Trauma & Narcissistic Abuse (and why you might feel stuck...)
Updated: Sep 23, 2020
There is no doubt that being in a toxic relationship with a narcissist is traumatic. Narcissistic abuse and gaslighting are particularly maddening and traumatising forms of psychological abuse.
What is Trauma?
In basic terms 'trauma' is an experience, whether it's a one-off event, series of events or an ongoing situation or relationship that fundamentally threatens your sense of safety or security. Experiencing a mixture of the two is known as complex PTSD or C-PTSD.
Being with a narcissist (or an active addict or a partner with emotionally unstable or anti-social-type personality disorders) is highly and chronically stressful, often unpredictable, abusive, neglectful, involves lies and betrayal, rejection and punishment...
You rarely know where you stand with a narcissist so it's impossible to ever really feel safe and secure in the relationship. Without the ability to rest in a safe or secure, stable, containing or trusting relationship your nervous system then never gets a chance to calm or settle.
Instead you find yourself living in a more or less permanent state of heightened arousal. You feel on edge, are jumpy, anxious, emotional, tearful, cranky and prone to further symptoms of stress and trauma.
Narcissistic Abuse & Trauma
Living with unprocessed trauma can at times be confusing, scary and paralysing - and is often a factor that can keep people trapped in destructive and unhealthy relationship patterns. This is usually the part that people can't see or understand when they simply suggest "Just leave them!".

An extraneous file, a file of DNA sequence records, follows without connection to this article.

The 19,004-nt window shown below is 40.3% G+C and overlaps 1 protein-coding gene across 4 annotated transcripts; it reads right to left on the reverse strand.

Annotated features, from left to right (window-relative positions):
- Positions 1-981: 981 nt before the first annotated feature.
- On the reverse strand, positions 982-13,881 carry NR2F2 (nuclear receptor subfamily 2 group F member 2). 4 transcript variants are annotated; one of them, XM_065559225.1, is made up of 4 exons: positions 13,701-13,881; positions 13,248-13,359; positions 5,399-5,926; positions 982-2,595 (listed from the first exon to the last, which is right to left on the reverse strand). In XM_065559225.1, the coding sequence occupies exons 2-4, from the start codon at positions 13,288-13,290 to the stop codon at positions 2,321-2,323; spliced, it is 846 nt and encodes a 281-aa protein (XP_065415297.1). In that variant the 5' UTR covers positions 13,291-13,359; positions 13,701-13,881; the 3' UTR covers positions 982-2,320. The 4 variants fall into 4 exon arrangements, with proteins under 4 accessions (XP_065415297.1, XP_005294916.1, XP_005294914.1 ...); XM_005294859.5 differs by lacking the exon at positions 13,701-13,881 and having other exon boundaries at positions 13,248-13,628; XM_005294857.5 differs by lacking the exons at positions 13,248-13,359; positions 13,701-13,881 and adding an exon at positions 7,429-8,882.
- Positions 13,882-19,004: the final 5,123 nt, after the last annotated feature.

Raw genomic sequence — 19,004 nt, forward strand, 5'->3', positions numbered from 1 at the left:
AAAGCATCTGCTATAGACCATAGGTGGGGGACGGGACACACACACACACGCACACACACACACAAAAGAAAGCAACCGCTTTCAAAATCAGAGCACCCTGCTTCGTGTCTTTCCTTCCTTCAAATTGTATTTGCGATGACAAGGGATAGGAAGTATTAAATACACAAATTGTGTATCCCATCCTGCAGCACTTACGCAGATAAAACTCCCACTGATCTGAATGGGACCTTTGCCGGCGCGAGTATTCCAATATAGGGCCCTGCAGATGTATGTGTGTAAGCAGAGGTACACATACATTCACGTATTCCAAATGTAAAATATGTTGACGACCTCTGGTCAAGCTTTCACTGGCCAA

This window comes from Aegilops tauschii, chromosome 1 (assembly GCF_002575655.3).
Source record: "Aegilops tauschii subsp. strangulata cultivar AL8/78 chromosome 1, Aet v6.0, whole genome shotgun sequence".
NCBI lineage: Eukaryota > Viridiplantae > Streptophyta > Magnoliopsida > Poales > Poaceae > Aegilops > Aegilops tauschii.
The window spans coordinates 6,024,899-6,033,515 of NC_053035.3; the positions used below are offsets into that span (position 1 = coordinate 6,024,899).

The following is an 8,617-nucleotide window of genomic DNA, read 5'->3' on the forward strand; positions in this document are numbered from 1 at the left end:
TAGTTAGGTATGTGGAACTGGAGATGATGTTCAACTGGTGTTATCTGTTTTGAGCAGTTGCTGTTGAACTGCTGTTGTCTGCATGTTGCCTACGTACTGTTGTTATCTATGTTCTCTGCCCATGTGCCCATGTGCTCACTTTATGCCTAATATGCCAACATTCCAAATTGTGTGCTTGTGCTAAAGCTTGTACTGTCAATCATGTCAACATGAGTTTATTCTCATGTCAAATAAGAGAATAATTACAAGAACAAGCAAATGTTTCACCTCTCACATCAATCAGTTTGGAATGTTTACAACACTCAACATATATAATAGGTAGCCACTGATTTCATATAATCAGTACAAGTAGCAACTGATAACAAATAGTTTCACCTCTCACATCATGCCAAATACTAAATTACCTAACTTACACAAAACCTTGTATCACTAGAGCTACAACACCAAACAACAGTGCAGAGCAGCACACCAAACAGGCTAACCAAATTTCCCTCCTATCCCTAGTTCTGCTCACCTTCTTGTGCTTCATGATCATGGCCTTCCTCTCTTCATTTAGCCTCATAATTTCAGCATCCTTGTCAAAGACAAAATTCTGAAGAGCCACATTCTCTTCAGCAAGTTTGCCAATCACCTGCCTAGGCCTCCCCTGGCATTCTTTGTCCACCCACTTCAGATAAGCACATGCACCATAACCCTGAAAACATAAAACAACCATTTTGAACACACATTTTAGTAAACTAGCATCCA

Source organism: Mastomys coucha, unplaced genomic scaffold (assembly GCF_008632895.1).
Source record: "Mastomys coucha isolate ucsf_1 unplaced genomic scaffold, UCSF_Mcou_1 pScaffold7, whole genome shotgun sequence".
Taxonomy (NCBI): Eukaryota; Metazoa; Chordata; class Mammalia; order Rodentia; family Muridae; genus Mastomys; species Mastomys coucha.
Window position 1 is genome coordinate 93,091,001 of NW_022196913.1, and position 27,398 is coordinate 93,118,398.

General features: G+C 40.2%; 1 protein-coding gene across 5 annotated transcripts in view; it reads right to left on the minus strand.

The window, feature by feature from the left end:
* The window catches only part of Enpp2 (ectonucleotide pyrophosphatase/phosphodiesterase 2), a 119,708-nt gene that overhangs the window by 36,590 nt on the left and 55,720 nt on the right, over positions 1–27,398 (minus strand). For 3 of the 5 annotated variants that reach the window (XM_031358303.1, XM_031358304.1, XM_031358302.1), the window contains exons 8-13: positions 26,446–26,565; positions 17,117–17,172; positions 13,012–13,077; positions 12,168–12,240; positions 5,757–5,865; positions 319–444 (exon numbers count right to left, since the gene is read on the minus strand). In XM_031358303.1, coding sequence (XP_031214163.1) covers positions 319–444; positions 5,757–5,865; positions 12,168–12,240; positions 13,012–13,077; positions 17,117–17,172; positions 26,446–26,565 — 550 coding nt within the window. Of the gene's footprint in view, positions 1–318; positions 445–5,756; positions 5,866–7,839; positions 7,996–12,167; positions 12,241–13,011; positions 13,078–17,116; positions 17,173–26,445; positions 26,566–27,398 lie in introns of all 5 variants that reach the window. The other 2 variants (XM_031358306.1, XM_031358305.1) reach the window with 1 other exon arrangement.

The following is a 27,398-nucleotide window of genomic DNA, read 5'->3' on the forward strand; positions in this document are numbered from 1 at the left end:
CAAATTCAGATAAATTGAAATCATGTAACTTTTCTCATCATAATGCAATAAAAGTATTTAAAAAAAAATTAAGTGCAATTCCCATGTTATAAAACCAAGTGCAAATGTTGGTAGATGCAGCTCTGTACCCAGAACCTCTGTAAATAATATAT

Often I work with clients who have endured years of relationship abuse and although they are well aware of the damage, they find themselves unable to end or leave such harmful situations. This in itself can be painful and confusing. In these cases, knowledge, information and rational thinking are simply not enough to breakthrough to positive change. If unprocessed trauma is getting in the way of you making healthy choices for yourself or getting in the way of you holding healthy boundaries, please know first of all that this is not your fault. It is very common to be left feeling confused as to why you can have information and even recognise and name abuse, yet still feel terrified, guilty, obliged or paralysed, unable to do anything about it, or if things have ended, you can feel stuck and have difficulty moving on. This is sometimes indicative of complex trauma. The struggles of C-PTSD following an abusive relationship are no reflection of effort, willpower or character. It's complicated and it's helpful to get specialist professional help.
Symptoms of Complex PTSD in Narcissistic Abuse include:
* Feeling stuck (and confused about why).
* Having nightmares or flashbacks.
* High level of hyperarousal; anxiety, nervousness, feeling jumpy, obsessive thinking, racing thoughts, feeling scared, agitated, stressed, overwhelmed, emotional, etc.
* Difficulties controlling emotions.
* Imagining 'worse-case' scenarios.